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Value of Myocardial Viability Testing in STICH
Abstract & Commentary
By Michael H. Crawford, MD, Editor
Sources: Bonow RO, et al. Myocardial viability and survival in ischemic left ventricular dysfunction. N Engl J Med 2011;364:1617-1625; Fang JC. Underestimating medical therapy for coronary disease...again. N Engl J Med 2011;364:1671-1673.
It is believed that returning blood flow to chronically ischemic but viable myocardium in patients with heart failure due to coronary artery disease will improve symptoms and reduce mortality. However, the data supporting this belief is flawed. Thus, the surgical treatment for ischemic heart failure (STICH) investigators conducted a sub-study of the 601 patients who had viability studies performed. Initially this was required in the protocol, but later it was made optional to improve enrollment. The STICH objective was the comparative efficacy of optimal medical therapy vs medical therapy plus coronary bypass surgery. This sub-study tested the hypothesis that those with demonstrable myocardial viability randomized to bypass surgery would do better than those without viability. The primary endpoint was all-cause mortality. Secondary endpoints included death from cardiovascular cause and a combined endpoint of death from any cause and hospitalization for cardiovascular causes. Intention-to-treat and actual treatment analyses were performed.
Among the 601 out of 1212 patients enrolled in STICH who had viability testing, 487 had viable myocardium. Of the latter, 244 were assigned to surgery. Of the 114 without viable myocardium, 54 were assigned to surgery. Overall those with viable myocardium had a lower death rate than those without (37% vs 51%, hazard ratio [HR] 0.64; 95% confidence interval [CI], 0.48-0.86, P = 0.003). After adjustment for baseline variables, this association with survival was no longer significant (P = 0.21). The combined endpoint after adjustment was significant (P = 0.003), but not other secondary endpoints. No interaction was observed based upon treatment groups in any endpoint analyzed by intention to treat or actual treatment. The authors concluded that the identification of viable myocardium did not predict a better survival from bypass surgery compared to optimal medical therapy alone.
Patients with left ventricular (LV) dysfunction or heart failure due to ischemic heart disease often have 2 or 3 vessel disease and are considered for surgical revascularization. Since they are higher risk for surgery, the surgeons are often reluctant to operate. They are especially reluctant if the LAD cannot be bypassed or if the patient has no angina. At this point, viability testing is often suggested. In my experience, viability testing is only useful if it shows viability, because then the surgeons are more likely to operate. This study is of interest because it shows that even in these patients medical therapy reduces mortality and rehospitalization as well as surgery. This begs the question of why do expensive viability testing?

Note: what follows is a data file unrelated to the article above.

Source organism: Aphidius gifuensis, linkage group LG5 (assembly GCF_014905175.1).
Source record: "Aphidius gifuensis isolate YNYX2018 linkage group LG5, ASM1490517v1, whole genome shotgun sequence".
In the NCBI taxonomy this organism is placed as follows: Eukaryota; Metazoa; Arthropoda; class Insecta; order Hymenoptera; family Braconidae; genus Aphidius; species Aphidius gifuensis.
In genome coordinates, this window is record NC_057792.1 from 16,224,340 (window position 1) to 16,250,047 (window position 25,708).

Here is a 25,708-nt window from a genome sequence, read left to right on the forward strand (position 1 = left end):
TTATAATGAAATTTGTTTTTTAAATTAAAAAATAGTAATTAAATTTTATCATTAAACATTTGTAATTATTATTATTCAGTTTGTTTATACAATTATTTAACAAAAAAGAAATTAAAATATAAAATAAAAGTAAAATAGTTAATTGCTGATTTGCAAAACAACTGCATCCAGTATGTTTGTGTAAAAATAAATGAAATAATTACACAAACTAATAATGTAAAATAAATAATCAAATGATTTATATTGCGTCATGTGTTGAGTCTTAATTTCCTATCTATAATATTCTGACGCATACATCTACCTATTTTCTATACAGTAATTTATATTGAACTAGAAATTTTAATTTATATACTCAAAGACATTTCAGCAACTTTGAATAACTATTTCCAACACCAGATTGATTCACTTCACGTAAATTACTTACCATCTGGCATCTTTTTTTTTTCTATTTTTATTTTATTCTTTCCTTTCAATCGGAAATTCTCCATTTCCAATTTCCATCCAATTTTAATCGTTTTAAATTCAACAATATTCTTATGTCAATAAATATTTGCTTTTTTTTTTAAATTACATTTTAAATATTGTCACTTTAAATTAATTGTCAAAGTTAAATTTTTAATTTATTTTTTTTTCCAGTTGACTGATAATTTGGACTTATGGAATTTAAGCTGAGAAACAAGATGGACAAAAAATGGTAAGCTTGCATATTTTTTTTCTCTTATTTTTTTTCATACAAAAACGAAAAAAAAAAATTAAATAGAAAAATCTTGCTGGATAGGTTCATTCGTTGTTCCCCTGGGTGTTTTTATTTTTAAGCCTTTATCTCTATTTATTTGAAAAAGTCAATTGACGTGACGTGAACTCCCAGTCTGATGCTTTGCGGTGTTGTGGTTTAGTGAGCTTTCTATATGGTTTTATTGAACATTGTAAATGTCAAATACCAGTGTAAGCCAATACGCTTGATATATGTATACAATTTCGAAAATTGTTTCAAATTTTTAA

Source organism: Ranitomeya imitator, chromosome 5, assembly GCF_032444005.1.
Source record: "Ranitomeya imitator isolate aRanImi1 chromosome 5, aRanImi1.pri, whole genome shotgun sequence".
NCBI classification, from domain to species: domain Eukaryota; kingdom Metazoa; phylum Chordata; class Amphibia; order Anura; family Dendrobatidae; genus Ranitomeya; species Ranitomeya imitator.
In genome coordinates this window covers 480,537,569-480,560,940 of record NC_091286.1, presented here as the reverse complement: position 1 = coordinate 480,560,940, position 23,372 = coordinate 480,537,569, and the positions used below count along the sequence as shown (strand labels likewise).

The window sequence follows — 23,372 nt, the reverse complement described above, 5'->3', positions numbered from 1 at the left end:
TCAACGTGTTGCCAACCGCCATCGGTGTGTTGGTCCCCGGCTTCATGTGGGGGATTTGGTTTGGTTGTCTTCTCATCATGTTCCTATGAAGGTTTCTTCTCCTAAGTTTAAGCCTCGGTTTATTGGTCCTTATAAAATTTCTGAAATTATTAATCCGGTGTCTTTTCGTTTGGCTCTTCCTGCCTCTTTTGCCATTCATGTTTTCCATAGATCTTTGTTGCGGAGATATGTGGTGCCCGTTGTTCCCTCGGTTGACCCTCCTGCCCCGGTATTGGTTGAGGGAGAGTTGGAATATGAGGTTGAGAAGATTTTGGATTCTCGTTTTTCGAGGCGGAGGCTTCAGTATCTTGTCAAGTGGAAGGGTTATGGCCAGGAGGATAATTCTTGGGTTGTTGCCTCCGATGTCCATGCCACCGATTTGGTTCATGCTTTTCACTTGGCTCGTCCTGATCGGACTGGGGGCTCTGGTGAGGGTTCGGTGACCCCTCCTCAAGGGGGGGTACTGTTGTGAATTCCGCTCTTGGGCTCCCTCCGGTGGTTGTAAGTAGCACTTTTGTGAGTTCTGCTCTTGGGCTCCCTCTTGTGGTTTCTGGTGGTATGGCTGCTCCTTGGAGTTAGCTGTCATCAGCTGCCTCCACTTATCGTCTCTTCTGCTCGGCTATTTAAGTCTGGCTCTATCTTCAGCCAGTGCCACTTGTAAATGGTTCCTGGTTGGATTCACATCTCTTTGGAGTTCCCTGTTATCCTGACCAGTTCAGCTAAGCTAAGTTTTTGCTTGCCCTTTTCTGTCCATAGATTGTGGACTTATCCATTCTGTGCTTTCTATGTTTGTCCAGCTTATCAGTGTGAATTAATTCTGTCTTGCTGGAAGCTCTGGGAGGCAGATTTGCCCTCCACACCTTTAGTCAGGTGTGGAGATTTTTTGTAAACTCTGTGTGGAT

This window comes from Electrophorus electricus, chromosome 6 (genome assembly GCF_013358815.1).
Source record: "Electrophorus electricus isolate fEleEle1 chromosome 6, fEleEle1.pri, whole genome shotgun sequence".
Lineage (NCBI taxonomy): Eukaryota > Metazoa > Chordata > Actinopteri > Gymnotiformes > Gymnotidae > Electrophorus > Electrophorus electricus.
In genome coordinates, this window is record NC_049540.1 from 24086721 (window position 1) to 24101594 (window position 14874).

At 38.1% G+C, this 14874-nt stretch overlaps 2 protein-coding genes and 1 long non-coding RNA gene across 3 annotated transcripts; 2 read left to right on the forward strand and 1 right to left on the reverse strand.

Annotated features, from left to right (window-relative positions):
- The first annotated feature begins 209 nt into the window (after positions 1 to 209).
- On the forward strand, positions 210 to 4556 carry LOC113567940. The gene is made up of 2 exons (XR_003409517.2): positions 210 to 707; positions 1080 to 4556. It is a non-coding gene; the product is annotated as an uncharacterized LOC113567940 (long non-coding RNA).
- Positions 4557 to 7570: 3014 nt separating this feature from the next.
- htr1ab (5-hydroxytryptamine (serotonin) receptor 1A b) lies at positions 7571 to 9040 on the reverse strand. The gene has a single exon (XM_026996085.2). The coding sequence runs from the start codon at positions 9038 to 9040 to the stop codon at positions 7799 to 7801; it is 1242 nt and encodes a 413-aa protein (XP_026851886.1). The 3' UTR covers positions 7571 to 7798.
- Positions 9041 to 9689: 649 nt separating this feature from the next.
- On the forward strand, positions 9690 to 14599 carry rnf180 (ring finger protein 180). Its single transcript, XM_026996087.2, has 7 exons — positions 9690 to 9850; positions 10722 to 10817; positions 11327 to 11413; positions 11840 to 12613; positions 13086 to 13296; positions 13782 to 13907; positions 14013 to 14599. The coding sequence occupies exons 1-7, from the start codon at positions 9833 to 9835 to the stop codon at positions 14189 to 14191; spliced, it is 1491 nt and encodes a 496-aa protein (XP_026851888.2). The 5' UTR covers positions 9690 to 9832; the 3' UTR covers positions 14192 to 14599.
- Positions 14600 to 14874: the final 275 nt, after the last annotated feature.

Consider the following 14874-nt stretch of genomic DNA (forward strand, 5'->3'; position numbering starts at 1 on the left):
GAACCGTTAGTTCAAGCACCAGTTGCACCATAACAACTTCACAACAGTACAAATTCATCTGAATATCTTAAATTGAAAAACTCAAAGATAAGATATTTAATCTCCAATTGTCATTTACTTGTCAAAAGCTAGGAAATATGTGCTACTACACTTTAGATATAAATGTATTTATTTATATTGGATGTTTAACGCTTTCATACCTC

Unfortunately, we do not really know what care strategy was being tested here since viability testing was not randomized, but rather was at the discretion of the caring physician at each site. The demonstrated significant differences between the patient characteristics who did and did not have viability studies suggests considerable selection bias. Another problem is that SPECT and dobutamine stress echo were employed, which may have affected the results. Also, PET and contrast enhanced MRI were not used, which many believe are more accurate. In addition, only 19% of the patients tested had nonvariable myocardium which reduces the power of the study for detecting an impact of revascularization in these patients. Finally, the death rate was low in the medical group with viability (7%/year) making it difficult to show a benefit from surgery. Surgery has an upfront mortality cost that would have been avoided if percutaneous revascularization was used. Many of these patients would now be treated by percutaneous techniques.
In the univariate model, viability did predict the endpoint of the study but not in the multivariate model. This suggests that other clinical factors, such as ejection fraction and heart failure class, reflected the viability status and provided other prognostic information. Most (61%) of the patients had angina pectoris; perhaps this is enough evidence of viability. The study excluded those with left main disease and those with severe angina. Perhaps any angina or objective evidence of ischemia (positive stress test with imaging) should favor revascularization. This strategy would leave those with low EF and heart failure symptoms as candidates for further evaluation for revascularization. The results of this study suggest that such patients may do as well with optimal medical therapy. One strategy would be to try medical therapy first and refer only those with persistent heart failure symptoms and low EF to revascularization. In this group viability testing my play a role, but this remains to be validated.